|Violation: The user is supposed to book a round-trip ticket and, as is common, perceives the task as one of booking a return ticket. Round-trip tickets, however, can only be handled by the system as two separate single reservations. When asked about the home departure hour for the second time, the user tries and fails to input a departure airport for the home journey that is different from the arrival airport for the out journey. The system does not provide information on how to handle round-trips as it should have done. [User test, G54a]|
||Instructions on how to interact: In its introduction, the system informs its users on how to interact with it. However, it turned out that what was required of users was often not feasible for them (cf. the examples under GG10). The use of keywords for repair and clarification meta-communication is not natural. Moreover, information is often naturally packaged, such as date and time together, which means that it may be difficult to answer the system's questions one at a time. [WOZ7S22D1]|
This aspect addresses the fact that the system and its developers need to recognise relevant differences among users and user groups in terms of background knowledge. These differences not only concern the novice/expert distinction among users but also other types of background knowledge differences, and may even include recognition of widespread erroneous background assumptions among users. The system must also take into account the expectations users may have with respect to the system's background knowledge. Based on this recognition, the system either has built prior to interaction, or adaptively builds during interaction, a model of the user which serves to guide system cooperativity.
[< | >] GG11:Be aware of users' background knowledge
Take users' relevant background knowledge into
The system needs to adjust to users' background knowledge and inferences based thereupon. Otherwise, the users may fail to understand the system and initiate clarification meta-communication. See the example of GG11. We do not currently have any example of a violation of GG11 that is not also a violation of one of its subsumed specific guidelines.
|Example of GG11: Be aware of users' background knowledge|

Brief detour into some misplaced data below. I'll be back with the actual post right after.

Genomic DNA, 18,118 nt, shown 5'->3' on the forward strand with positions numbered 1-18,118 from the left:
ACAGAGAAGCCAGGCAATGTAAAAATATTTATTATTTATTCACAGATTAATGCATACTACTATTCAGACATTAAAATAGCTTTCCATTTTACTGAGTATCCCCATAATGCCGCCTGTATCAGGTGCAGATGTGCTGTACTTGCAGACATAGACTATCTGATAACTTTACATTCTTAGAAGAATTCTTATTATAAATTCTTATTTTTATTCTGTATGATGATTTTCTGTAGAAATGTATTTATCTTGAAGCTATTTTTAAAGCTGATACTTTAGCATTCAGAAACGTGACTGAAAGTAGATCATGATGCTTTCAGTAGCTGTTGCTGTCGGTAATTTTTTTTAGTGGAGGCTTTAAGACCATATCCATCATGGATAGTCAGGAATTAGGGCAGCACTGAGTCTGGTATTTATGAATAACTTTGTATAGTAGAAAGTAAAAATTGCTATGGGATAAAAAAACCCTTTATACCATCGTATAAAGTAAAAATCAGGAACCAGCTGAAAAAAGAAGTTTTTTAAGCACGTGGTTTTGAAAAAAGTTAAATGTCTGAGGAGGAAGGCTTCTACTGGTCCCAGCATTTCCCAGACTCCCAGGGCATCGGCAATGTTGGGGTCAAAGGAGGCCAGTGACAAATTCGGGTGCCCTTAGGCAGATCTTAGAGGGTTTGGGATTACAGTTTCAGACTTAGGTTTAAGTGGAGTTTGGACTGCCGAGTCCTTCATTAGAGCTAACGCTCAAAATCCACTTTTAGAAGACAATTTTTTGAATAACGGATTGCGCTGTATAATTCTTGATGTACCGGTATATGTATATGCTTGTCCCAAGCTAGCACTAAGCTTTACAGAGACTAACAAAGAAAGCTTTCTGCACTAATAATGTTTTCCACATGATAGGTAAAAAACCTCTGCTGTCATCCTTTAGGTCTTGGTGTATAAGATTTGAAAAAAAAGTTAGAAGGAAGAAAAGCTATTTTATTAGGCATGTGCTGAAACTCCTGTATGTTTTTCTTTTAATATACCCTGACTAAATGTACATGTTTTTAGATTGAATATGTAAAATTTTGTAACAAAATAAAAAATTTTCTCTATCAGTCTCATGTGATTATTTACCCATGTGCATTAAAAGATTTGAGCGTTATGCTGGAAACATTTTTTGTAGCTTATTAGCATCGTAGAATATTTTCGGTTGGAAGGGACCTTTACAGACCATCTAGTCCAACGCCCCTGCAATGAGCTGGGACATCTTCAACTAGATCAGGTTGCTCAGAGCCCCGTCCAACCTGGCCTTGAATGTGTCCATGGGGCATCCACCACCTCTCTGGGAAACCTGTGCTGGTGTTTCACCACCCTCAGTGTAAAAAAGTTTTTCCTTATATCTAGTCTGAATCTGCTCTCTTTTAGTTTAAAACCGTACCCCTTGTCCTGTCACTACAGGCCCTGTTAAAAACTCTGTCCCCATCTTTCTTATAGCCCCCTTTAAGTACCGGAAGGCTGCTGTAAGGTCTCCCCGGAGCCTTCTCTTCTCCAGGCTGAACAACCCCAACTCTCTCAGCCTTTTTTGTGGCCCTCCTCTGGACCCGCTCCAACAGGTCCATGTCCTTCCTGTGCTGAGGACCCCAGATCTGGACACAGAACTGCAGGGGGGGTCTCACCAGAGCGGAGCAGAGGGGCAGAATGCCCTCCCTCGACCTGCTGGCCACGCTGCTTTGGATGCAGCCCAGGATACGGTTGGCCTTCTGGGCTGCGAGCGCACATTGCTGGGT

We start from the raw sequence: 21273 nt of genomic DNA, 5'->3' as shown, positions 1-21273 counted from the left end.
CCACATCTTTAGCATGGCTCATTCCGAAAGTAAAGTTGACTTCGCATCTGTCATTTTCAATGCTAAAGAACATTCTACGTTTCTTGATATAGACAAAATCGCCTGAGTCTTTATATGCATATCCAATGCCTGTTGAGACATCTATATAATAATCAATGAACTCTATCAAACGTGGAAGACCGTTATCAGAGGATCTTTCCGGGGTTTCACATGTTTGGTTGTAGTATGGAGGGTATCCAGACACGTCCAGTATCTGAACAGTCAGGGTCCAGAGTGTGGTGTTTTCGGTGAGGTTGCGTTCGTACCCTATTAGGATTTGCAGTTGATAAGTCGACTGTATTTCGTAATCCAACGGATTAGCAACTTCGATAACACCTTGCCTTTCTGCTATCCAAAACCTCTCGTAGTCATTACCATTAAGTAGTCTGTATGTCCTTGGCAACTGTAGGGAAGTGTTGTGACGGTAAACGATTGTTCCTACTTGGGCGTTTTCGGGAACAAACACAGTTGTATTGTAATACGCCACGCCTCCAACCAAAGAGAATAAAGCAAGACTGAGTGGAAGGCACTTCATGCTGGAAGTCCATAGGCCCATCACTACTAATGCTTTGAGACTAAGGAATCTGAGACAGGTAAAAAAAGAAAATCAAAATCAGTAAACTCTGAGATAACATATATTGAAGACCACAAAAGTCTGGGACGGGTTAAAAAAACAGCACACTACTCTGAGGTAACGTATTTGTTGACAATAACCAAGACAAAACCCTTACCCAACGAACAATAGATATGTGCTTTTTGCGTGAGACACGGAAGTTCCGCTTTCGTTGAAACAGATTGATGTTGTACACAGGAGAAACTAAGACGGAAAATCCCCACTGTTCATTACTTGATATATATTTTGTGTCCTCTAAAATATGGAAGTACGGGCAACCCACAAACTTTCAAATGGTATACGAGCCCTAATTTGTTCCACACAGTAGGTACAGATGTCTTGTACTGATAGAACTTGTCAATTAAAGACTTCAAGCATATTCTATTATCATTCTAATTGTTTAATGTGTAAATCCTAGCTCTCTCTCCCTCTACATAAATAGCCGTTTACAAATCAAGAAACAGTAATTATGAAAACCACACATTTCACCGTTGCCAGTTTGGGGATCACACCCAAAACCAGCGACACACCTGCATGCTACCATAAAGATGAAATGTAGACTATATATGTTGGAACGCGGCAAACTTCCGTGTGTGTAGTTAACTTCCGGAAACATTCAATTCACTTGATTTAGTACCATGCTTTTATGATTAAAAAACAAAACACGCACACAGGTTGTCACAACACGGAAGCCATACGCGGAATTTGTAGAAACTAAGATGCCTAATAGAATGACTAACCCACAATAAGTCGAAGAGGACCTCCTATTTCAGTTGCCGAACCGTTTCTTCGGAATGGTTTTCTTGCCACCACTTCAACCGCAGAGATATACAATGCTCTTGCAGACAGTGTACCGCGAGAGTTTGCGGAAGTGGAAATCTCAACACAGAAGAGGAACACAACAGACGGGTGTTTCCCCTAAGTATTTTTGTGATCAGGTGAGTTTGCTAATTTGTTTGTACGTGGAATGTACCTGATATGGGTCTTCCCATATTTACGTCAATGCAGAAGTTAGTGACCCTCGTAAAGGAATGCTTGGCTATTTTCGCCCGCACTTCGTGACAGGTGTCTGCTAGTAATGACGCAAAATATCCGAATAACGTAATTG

||Information on discount types: In particular novice users cannot be expected to have any background knowledge on discount types. The system therefore provides information on these to users who have said earlier that they do not know the system. [User test, G12b]|
The specific guidelines subsumed by GG11 concern inferences by analogy and the distinction between novices and experts.
[< | >] SG6 (GG11): Be aware of user inferences
Take into account possible (and possibly erroneous) user
inferences by analogy from related task domains
If the system does not take into account possible user inferences by analogy, this may invite users to ask clarification questions or leave them, probably discontentedly so, with unanswered questions.
|Example of SG6: Be aware of user inferences|
|Violation: The user wants discount and does not know that this is unavailable on one-way journeys. The system should take into account users' background knowledge by mentioning that, if the user has chosen one-way tickets, discount cannot be obtained. [User test, T13a]|
[< | >] SG7 (GG11): Adapt to target group
Separate whenever possible between the needs of novice and
expert users (user-adaptive interaction)
There are major differences between the needs of novice and expert users of the system, one such difference being that the expert users already possess the information needed to understand system functionality. If the system favours expert users, it is likely to fail as a walk-up-and-use system. If it favours novice users, it is likely to be perceived as cumbersome and redundant by expert users.
|Example of SG7: Adapt to target group|
||Optional system introduction: The example shows the system introduction which users will get if they answer 'no' to the first system question. If they answer 'yes' the system will immediately ask for a customer number. [User test, T11a]|
[< | >] GG12: Be aware of user expectations
Take into account legitimate user expectations as
to your own background knowledge
When the system can be assumed to be a perfect expert within its declared domain of expertise, it must possess the amount and types of background knowledge which a user legitimately may expect it to have. If this is not the case, users may become confused or annoyed with what they rightly regard as a deficient system. GG12 is illustrated below. This illustration might have been used for SG8 as well.
|Example of GG12: Be aware of user expectations|
|Violation: At first sight nothing is wrong here. However, when you call a travel agency and the flight you want is fully booked, you are usually offered to be put on a waiting list. The user pointed this out in a telephone interview after her interaction with the system. She rightly missed this option during interaction and might as well have started asking questions about it during her interaction with the system. The waiting list functionality should be included in the system's capabilities. [WOZ7S16D3]|
The specific guideline subsumed by GG12 concerns the system's task domain knowledge and inference capabilities.
An interactive speech system is often if not always supposed to be a perfect expert within its declared domain of expertise. This includes task domain coverage and relevant inferences. The system must be able to provide the appropriate domain information when and as required by its users. The system must also be able to make appropriate inferences to avoid lengthy and inefficient turn taking which only serves to clarify something which the system could have inferred on its own.